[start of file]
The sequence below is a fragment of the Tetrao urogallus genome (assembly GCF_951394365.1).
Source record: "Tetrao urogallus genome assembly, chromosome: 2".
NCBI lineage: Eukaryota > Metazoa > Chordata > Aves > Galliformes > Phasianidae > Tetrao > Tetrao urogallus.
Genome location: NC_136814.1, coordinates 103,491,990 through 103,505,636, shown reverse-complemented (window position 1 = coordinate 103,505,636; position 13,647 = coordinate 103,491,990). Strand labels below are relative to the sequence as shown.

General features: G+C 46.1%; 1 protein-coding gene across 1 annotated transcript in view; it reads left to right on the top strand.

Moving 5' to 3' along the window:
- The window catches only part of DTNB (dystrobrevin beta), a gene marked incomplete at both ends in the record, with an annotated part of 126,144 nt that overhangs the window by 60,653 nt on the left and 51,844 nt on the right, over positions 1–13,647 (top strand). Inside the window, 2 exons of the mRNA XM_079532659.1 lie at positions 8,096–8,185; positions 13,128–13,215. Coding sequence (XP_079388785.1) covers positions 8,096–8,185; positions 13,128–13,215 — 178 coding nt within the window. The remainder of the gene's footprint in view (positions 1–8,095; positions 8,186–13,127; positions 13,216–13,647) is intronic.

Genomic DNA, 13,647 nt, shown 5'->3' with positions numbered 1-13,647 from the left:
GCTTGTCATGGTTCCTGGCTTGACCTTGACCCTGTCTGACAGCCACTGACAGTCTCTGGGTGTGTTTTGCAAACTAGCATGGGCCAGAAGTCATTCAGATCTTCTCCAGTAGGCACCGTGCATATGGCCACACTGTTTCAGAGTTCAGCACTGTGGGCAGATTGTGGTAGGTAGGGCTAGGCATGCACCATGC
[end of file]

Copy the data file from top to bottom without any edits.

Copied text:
The sequence below is a fragment of the Tetrao urogallus genome (assembly GCF_951394365.1).
Source record: "Tetrao urogallus genome assembly, chromosome: 2".
NCBI lineage: Eukaryota > Metazoa > Chordata > Aves > Galliformes > Phasianidae > Tetrao > Tetrao urogallus.
Genome location: NC_136814.1, coordinates 103,491,990 through 103,505,636, shown reverse-complemented (window position 1 = coordinate 103,505,636; position 13,647 = coordinate 103,491,990). Strand labels below are relative to the sequence as shown.

General features: G+C 46.1%; 1 protein-coding gene across 1 annotated transcript in view; it reads left to right on the top strand.

Moving 5' to 3' along the window:
- The window catches only part of DTNB (dystrobrevin beta), a gene marked incomplete at both ends in the record, with an annotated part of 126,144 nt that overhangs the window by 60,653 nt on the left and 51,844 nt on the right, over positions 1–13,647 (top strand). Inside the window, 2 exons of the mRNA XM_079532659.1 lie at positions 8,096–8,185; positions 13,128–13,215. Coding sequence (XP_079388785.1) covers positions 8,096–8,185; positions 13,128–13,215 — 178 coding nt within the window. The remainder of the gene's footprint in view (positions 1–8,095; positions 8,186–13,127; positions 13,216–13,647) is intronic.

Genomic DNA, 13,647 nt, shown 5'->3' with positions numbered 1-13,647 from the left:
GCTTGTCATGGTTCCTGGCTTGACCTTGACCCTGTCTGACAGCCACTGACAGTCTCTGGGTGTGTTTTGCAAACTAGCATGGGCCAGAAGTCATTCAGATCTTCTCCAGTAGGCACCGTGCATATGGCCACACTGTTTCAGAGTTCAGCACTGTGGGCAGATTGTGGTAGGTAGGGCTAGGCATGCACCATGC